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Debating Vivekananda: A Reader ed. by A. Raghuramaraju (review)

Debating Vivekananda: A Reader ed. by A. Raghuramaraju (review) values, it is simply just wrong. One problem with it, although she does not raise it, is that there is no reciprocal right for wives to beat recalcitrant husbands. Dakake points out that this penalty comes after far lighter ones designed to improve behavior, that Islam criticizes violence among married couples, and so on, and finally that any beating might well be meant only to be very mild or just symbolic. She even quotes a recent book that argues, to my mind entirely falsely, that the Arabic term in ques- tion should not be translated as beating at all (p. 1796). But here is the problem. In a pious work one has to present an interpretation of the text that makes sense of the language and also of our view of morality today. These have to cohere. But in a phil- osophical approach to religion those parts of scripture that are tough to integrate into what we now think is right have to be explained in some way. It is no good trying to find a way to use words that simply makes everything fit nicely; one needs some theory of why God spoke in a certain way in http://www.deepdyve.com/assets/images/DeepDyve-Logo-lg.png Philosophy East and West University of Hawai'I Press

Debating Vivekananda: A Reader ed. by A. Raghuramaraju (review)

Philosophy East and West , Volume 67 (2) – Apr 25, 2017

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Publisher
University of Hawai'I Press
Copyright
Copyright © 2008 University of Hawai'i Press.
ISSN
1529-1898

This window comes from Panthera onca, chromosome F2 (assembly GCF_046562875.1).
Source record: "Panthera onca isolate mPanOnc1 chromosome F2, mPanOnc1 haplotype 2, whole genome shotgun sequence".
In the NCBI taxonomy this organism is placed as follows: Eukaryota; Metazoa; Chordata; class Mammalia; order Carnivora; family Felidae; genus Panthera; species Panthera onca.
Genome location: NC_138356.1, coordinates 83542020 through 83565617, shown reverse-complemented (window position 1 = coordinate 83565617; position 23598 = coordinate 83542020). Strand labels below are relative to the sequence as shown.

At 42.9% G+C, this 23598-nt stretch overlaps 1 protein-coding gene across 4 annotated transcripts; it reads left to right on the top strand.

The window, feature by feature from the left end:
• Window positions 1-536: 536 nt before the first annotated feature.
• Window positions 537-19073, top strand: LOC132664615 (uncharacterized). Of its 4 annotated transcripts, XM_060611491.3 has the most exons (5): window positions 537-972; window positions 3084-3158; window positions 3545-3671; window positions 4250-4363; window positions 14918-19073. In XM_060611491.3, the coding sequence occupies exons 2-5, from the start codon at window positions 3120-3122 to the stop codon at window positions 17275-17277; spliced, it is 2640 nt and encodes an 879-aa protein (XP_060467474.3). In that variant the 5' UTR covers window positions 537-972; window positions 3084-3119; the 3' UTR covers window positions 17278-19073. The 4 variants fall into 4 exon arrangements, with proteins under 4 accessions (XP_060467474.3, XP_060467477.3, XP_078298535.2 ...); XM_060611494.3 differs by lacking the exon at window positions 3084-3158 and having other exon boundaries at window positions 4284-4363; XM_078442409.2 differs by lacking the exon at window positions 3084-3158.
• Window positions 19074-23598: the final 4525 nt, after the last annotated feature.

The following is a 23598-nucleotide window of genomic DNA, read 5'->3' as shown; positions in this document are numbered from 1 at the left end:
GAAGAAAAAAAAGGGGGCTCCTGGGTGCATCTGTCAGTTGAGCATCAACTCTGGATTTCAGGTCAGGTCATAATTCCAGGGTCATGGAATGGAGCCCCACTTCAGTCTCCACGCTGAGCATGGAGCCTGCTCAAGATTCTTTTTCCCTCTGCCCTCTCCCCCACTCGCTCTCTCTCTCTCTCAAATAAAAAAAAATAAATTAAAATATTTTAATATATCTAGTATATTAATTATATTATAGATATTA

Abstract

values, it is simply just wrong. One problem with it, although she does not raise it, is that there is no reciprocal right for wives to beat recalcitrant husbands. Dakake points out that this penalty comes after far lighter ones designed to improve behavior, that Islam criticizes violence among married couples, and so on, and finally that any beating might well be meant only to be very mild or just symbolic. She even quotes a recent book that argues, to my mind entirely falsely, that the Arabic term in ques- tion should not be translated as beating at all (p. 1796). But here is the problem. In a pious work one has to present an interpretation of the text that makes sense of the language and also of our view of morality today. These have to cohere. But in a phil- osophical approach to religion those parts of scripture that are tough to integrate into what we now think is right have to be explained in some way. It is no good trying to find a way to use words that simply makes everything fit nicely; one needs some theory of why God spoke in a certain way in

Journal

Philosophy East and WestUniversity of Hawai'I Press

Published: Apr 25, 2017

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